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InvokeRequired with anonymous delegates for threading in WinForms!

September 12th, 2009 Leave a comment Go to comments

Here’s a little cookie from the cookie jar. To quote the legendary Jon Skeet from Threading with Windows Forms:

There are two different ways of invoking a method on the UI thread, one synchronous (Invoke) and one asynchronous (BeginInvoke). They work in much the same way – you specify a delegate and (optionally) some arguments, and a message goes on the queue for the UI thread to process. If you use Invoke, the current thread will block until the delegate has been executed. If you use BeginInvoke, the call will return immediately. If you need to get the return value of a delegate invoked asynchronously, you can use EndInvoke with the IAsyncResult returned by BeginInvoke to wait until the delegate has completed and fetch the return value.

Here’s a simple, uncluttered version you can utilise and reuse – this example just adds a list item to the listview.

        public void Add(ListViewItem item)
        {
            if (m_ListView.InvokeRequired)
            {
                m_ListView.BeginInvoke(new MethodInvoker(() => Add(item)));
            }
            else
            {
                m_ListView.Items.Add(item);
            }
        }

First we check whether we’re executing on the GUI thread or not (InvokeRequired), then execute a delegate thats parsed into the MethodInvoker calling itself using a lambda expression. This code is VS2008 compatible (.NET 2.0 +).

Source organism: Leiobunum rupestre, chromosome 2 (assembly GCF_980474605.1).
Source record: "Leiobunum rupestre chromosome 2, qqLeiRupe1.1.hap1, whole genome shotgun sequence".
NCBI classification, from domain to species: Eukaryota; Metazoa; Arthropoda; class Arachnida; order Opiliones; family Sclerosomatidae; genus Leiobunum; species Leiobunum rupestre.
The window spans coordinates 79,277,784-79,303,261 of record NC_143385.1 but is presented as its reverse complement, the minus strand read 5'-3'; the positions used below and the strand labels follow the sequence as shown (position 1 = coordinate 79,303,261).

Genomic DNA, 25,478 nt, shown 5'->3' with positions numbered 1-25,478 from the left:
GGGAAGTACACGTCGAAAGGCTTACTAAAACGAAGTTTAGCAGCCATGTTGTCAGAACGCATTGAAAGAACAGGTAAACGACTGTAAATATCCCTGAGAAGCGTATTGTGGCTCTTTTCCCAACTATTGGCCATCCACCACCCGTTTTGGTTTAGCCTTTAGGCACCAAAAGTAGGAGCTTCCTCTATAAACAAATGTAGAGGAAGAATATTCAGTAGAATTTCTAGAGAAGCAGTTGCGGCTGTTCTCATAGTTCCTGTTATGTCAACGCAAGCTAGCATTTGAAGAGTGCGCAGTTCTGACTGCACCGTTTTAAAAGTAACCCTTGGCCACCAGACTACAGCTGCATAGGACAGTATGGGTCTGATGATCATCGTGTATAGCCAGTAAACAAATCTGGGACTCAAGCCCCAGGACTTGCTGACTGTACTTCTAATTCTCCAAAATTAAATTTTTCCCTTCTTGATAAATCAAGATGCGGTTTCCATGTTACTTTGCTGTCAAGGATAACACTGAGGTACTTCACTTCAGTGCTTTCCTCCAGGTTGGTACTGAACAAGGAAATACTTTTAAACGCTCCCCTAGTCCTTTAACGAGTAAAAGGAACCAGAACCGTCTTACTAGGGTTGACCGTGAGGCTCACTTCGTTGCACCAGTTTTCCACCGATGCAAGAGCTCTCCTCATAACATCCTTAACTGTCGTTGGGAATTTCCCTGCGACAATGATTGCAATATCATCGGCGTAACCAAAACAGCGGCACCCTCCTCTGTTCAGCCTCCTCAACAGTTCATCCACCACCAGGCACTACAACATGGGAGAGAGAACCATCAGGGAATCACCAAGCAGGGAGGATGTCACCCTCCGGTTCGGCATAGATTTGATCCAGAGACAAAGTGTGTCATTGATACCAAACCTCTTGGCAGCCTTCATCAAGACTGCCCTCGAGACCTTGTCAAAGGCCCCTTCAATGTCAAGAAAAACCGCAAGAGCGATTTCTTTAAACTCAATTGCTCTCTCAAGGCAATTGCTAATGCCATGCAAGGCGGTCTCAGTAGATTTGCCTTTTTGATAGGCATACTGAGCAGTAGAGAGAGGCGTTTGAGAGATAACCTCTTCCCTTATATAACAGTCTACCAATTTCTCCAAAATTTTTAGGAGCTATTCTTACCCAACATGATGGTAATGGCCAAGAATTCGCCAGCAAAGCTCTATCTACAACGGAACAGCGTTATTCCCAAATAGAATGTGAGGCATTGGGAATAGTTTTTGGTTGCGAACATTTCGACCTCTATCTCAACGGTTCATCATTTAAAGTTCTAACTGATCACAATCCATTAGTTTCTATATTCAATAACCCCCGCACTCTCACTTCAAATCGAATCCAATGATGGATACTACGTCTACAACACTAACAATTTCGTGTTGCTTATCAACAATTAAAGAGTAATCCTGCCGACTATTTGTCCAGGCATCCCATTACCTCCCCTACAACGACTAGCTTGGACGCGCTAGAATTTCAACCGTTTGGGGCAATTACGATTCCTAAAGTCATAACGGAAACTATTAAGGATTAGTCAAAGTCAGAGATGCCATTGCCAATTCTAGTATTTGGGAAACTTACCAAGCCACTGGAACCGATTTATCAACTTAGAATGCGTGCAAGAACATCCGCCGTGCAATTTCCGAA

For a non lambda version:

      
        public void Add(ListViewItem item)
        {
            if (m_ListView.InvokeRequired)
            {
                m_ListView.BeginInvoke(new MethodInvoker(delegate
                                                             {
                                                                 Add(item);
                                                             }));
            }
            else
            {
                m_ListView.Items.Add(item);
            }
        }

The advantage of using an anonymous delegate is that by design, delegates are able to use local variables and parameters scoped in the containing method. Therefore we didn’t need to create a custom delegate with the signature to pass onto the method.

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  1. Long Zhen
    September 14th, 2009 at 19:25 | #1

    LOVELY# neat and clean how to get it to work in .NET 2.0?

  2. February 15th, 2011 at 02:03 | #2

    That’s a bit more concise than the callback delegate declarations I was using for this pattern.

    I’m still trying to come up with a more generic way to do this, but short of having a Func parameter with overloads for several input parameters to that function, I don’t see a way to do it cleanly.

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